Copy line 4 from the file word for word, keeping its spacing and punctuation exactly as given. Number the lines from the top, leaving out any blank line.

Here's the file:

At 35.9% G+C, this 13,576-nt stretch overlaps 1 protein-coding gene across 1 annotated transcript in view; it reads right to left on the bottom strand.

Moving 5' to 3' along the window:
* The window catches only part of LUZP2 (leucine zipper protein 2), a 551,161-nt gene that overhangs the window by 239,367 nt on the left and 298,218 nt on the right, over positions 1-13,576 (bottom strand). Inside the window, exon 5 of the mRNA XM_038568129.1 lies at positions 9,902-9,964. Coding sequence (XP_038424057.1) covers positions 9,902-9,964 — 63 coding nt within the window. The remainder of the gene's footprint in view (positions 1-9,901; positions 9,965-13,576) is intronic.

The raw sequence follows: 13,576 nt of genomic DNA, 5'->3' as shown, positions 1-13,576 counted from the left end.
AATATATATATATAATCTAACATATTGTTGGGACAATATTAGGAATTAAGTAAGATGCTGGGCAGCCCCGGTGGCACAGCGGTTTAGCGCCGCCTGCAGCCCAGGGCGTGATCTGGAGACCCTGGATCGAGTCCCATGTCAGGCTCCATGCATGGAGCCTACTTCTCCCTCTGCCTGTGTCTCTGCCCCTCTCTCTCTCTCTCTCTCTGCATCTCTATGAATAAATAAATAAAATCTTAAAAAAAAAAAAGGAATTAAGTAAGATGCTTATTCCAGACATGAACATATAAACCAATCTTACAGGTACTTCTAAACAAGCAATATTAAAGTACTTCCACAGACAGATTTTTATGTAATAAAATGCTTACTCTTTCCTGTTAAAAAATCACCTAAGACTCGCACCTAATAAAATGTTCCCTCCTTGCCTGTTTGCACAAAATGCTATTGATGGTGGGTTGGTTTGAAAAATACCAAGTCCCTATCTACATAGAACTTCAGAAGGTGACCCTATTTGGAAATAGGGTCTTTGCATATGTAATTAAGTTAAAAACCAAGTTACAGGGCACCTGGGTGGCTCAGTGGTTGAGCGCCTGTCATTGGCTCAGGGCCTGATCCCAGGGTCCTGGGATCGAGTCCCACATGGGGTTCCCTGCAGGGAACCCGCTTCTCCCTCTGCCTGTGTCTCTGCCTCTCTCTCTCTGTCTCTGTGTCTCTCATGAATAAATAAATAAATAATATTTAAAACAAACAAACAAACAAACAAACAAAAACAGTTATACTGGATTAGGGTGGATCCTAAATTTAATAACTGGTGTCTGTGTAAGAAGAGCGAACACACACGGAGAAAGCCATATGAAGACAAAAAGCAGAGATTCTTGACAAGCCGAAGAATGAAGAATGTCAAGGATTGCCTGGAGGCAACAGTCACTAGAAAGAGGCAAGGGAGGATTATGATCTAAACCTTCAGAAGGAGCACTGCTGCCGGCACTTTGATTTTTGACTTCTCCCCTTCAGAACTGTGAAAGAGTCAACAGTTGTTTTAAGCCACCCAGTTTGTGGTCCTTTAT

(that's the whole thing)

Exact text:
The raw sequence follows: 13,576 nt of genomic DNA, 5'->3' as shown, positions 1-13,576 counted from the left end.